Milwaukee rushes toward a zero-sum choice that could eradicate a Kiley landscape.
By Zach Mortice
Dan Kiley developed his approach to landscape design in the wake of World War II. After designing the courtrooms for the trials of Nazi war criminals at Nuremberg, he explored the classical European gardens such as the Tuileries, Villandry, and Versailles, and translated their allées, bosques, and hedgerows into modern expressions of landscape design. Channeling this tradition created “spaces with structural integrity,” Kiley wrote.
“The trees form a mass that’s almost a structure,” says Joe Karr, FASLA, who worked with Kiley from 1963 till 1969. “Dan quite often used plants like an architect would use other materials.”
Kiley’s landscape for Milwaukee’s Marcus Center for the Performing Arts, which sits next to the Milwaukee River downtown, exemplifies these lessons. The Cultural Landscape Foundation’s President and CEO Charles Birnbaum, FASLA, says it’s “truer to the Tuileries as any Kiley landscape that survives today.”
But the Marcus Center is now planning to destroy Kiley’s primary landscape feature on the site: a grid of 36 horse chestnut trees. A new plan will replace the trees with a great lawn for large public gatherings, quite contrary to Kiley’s design intent. Construction is tentatively slated to start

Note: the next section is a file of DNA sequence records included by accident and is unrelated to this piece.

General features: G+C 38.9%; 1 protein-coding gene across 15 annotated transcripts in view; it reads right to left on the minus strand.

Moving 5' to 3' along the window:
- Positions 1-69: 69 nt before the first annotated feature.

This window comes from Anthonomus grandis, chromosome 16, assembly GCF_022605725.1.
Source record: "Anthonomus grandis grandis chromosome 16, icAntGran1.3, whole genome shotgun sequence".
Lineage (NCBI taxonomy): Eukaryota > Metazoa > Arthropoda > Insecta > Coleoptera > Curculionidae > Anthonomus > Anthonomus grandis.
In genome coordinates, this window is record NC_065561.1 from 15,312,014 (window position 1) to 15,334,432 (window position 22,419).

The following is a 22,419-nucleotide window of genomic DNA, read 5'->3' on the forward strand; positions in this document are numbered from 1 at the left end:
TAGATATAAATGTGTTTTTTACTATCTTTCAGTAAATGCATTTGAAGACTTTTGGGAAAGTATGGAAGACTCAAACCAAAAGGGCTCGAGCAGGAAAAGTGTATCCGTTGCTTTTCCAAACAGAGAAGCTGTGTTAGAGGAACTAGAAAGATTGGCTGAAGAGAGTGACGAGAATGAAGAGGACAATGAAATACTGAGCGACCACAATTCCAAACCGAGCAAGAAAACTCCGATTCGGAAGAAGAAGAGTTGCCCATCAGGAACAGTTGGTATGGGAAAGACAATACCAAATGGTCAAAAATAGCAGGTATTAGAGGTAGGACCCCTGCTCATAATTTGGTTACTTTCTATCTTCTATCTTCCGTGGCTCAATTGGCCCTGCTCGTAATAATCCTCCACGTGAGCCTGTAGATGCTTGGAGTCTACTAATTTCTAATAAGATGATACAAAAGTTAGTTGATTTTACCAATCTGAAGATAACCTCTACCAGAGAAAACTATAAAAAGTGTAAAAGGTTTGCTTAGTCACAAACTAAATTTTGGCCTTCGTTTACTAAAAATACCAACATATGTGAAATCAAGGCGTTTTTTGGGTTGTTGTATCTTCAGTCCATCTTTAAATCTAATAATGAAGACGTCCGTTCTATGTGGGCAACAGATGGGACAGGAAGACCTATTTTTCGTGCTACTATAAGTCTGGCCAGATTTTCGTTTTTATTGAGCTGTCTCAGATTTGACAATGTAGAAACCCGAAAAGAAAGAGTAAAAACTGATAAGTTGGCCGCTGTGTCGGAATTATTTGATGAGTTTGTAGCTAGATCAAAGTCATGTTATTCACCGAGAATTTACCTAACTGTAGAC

in the spring.
The architect behind the new plan, HGA’s James Shields, has lived in Paris, visiting the Tuileries dozens of times, and says he’s “long admired the Kiley grove.” But he also says degradation of the plantings over time, Americans with Disabilities Act compliance, and, most important, programmatic inflexibility make it infeasible to save.
The Marcus Center turns 50 years old this year. Kiley’s original landscape accompanies a concert hall by the architect Harry Weese, his frequent collaborator. Weese’s Brutalist building is austere with a vaguely classical massing—highest at its center, and stepping down asymmetrically. Beyond Kiley’s tight grid of trees (sunken below grade a few steps), another grid pattern of grass and pavements orbits the rectilinear forest, making the landscape more and more ordered as it radiates outward from the building. The project has “very blurred lines between the work of the architect and the work of the landscape architect,” Birnbaum says. “That’s what makes it so successful.” This continuity can be traced to Kiley and Weese’s close relationship, and also to Karr, who worked in Kiley’s office for much of the project, and then moved to Chicago to open his own firm—which often provided landscape design for Weese—as the Marcus Center neared completion.